Before we get started, I wanted to bring up a curious item. We recently received feedback from a reader who was visiting China and reported that Hot Air appears to be blocked in that country. (We are available in Hong Kong, it seems.) If anyone is viewing the site from China without any issues, could you please drop a note to ? Thanks.
On to the main story. As we’ve been covering the protests in Hong Kong (which may have led to us being blocked), one recurring question has involved the relatively small number of protesters who have engaged in violence with the police. While generally frowned on, a few of these “front line” protesters (as they have come to be known) are defending their actions as being necessary in the face of equally aggressive tactics employed by law enforcement. The Associated Press interviewed a few of them and found some philosophical differences between different groups of people taking to the streets and demanding a more democratic form of government.
The movement has reached a moment of reckoning after protesters occupying Hong Kong’s airport last week held two mainland Chinese men captive, beating them because they believed the men were infiltrating their movement.
In the aftermath, pro-democracy lawmakers and fellow demonstrators — who have stood by the hard-liners even as they took more extreme steps — questioned whether the operation had gone too far.
It was the first crack in what has been astonishing unity across a wide range of protesters that has kept the movement going. It gave pause to the front-liners, who eased off the violence this past weekend, though they still believe their more disruptive tactics are necessary to get the government to answer the broader movement’s demands.
While the vast majority of the protesters stick to more peaceful ways of getting their message across, there have been notable exceptions. Videos have shown some of the activists throwing bricks and eggs at the police, smashing windows and trashing the legislature’s chambers. To be sure, Hong Kong’s police have been more than aggressive themselves, frequently employing tear gas, batons and rubber bullets even when the protesters remained peaceful. But they really step up the aggression when the protesters respond with violence of their own.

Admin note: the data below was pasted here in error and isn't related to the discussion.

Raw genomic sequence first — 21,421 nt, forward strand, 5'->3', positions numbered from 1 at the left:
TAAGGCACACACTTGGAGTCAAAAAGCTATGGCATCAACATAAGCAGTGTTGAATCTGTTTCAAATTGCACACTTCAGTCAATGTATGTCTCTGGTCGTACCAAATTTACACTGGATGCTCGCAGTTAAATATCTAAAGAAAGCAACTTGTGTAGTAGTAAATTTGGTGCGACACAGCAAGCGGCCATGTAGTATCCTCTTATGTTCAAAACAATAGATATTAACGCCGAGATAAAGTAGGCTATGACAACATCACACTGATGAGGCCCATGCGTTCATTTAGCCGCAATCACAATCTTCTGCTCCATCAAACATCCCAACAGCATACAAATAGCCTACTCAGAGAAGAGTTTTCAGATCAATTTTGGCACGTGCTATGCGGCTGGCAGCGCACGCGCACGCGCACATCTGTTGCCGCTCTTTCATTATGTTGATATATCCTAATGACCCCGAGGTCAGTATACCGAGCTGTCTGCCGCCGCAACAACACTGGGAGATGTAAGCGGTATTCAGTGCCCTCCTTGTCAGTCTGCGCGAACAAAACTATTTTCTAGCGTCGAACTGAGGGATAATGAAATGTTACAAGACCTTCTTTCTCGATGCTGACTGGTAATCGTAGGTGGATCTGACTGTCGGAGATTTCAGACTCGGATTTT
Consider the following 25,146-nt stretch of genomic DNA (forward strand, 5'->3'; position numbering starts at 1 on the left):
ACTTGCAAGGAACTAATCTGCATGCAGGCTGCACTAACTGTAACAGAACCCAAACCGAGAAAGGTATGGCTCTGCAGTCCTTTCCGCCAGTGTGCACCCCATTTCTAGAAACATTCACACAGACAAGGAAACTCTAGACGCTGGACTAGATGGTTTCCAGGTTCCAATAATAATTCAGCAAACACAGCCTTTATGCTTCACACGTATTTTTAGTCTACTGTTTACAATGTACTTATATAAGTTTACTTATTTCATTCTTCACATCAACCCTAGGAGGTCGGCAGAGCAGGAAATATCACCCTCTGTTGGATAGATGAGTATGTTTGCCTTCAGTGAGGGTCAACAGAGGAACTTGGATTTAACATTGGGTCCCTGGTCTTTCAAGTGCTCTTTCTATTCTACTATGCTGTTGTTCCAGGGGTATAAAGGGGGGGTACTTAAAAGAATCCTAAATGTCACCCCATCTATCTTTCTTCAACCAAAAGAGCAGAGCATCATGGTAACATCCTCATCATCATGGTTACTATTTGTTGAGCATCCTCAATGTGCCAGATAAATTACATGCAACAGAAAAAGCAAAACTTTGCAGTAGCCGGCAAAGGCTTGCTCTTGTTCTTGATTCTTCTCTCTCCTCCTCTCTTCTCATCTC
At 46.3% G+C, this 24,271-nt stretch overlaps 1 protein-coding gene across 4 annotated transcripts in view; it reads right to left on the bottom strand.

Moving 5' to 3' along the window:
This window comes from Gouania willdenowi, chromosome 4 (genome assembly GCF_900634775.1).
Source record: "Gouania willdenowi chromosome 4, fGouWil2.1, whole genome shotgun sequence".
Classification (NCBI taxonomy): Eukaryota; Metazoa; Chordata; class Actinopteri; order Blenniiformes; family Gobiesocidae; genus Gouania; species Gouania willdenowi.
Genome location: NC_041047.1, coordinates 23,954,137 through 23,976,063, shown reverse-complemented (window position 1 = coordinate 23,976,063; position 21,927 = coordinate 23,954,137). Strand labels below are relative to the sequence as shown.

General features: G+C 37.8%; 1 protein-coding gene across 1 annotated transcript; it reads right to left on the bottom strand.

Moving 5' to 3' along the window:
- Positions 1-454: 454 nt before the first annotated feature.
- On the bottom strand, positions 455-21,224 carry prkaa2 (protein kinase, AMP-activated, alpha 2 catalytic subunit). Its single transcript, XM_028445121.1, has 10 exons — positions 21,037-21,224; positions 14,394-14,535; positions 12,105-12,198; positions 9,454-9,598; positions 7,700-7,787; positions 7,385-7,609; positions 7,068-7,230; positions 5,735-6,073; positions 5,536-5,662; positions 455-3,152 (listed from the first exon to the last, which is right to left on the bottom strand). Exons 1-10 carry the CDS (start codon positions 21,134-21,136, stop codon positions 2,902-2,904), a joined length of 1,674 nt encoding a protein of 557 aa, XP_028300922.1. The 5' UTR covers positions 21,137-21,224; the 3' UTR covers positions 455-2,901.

They may come as a challenging situation to describe for some American observers. Having had to cover any number of demonstrations in the United States, I’ve generally stuck with one rule of thumb. The moment the first window is smashed or the first building is set on fire, it’s no longer a protest. It’s a riot. Violence only begets more violence, and if you can’t get your message across peacefully you will likely turn off citizens who might have otherwise supported you.
But should we make an exception for these front line protesters in Hong Kong? The temptation is obvious since they are fighting for democracy. Also, the citizens of Hong Kong don’t live under a true democracy so their options are more limited. Hong Kong is significantly more “progressive” than Mainland China, but the citizens there still lack assurances of basic freedoms we take for granted. On top of that, they live under the shadow of China’s government, so their freedoms are conditional at best. Does that excuse violence during protests? For the sake of consistency, I would still have to say no, and they are putting themselves at risk of far harsher government reprisal than American protesters have to fear.
On a related note, Twitter has shut down a number of Chinese bot accounts that were apparently trying to undermine the protests. This is yet another reminder that there is no free speech in China, no matter how much they try to act as if they’ve embraced the modern world. And they will employ any tactics they view as needed to maintain their iron grip of control.